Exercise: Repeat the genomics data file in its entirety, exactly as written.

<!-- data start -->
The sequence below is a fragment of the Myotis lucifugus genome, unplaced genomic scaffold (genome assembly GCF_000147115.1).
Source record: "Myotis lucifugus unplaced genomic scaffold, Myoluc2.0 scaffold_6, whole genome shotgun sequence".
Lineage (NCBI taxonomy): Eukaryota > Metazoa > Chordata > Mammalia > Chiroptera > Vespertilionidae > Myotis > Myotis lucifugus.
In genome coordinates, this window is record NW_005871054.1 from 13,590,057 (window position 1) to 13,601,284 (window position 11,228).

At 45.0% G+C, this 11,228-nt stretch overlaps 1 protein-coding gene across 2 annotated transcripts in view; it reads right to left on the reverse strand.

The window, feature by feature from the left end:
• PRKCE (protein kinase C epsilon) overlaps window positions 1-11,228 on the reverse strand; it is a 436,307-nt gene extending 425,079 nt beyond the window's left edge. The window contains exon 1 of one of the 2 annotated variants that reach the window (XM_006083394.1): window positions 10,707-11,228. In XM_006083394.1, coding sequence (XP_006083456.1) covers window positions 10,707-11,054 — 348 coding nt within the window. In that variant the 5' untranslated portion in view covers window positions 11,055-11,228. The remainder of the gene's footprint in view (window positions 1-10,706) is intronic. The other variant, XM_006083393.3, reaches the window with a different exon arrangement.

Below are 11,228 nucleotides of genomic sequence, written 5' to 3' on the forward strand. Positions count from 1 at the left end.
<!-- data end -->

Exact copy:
The sequence below is a fragment of the Myotis lucifugus genome, unplaced genomic scaffold (genome assembly GCF_000147115.1).
Source record: "Myotis lucifugus unplaced genomic scaffold, Myoluc2.0 scaffold_6, whole genome shotgun sequence".
Lineage (NCBI taxonomy): Eukaryota > Metazoa > Chordata > Mammalia > Chiroptera > Vespertilionidae > Myotis > Myotis lucifugus.
In genome coordinates, this window is record NW_005871054.1 from 13,590,057 (window position 1) to 13,601,284 (window position 11,228).

At 45.0% G+C, this 11,228-nt stretch overlaps 1 protein-coding gene across 2 annotated transcripts in view; it reads right to left on the reverse strand.

The window, feature by feature from the left end:
• PRKCE (protein kinase C epsilon) overlaps window positions 1-11,228 on the reverse strand; it is a 436,307-nt gene extending 425,079 nt beyond the window's left edge. The window contains exon 1 of one of the 2 annotated variants that reach the window (XM_006083394.1): window positions 10,707-11,228. In XM_006083394.1, coding sequence (XP_006083456.1) covers window positions 10,707-11,054 — 348 coding nt within the window. In that variant the 5' untranslated portion in view covers window positions 11,055-11,228. The remainder of the gene's footprint in view (window positions 1-10,706) is intronic. The other variant, XM_006083393.3, reaches the window with a different exon arrangement.

Below are 11,228 nucleotides of genomic sequence, written 5' to 3' on the forward strand. Positions count from 1 at the left end.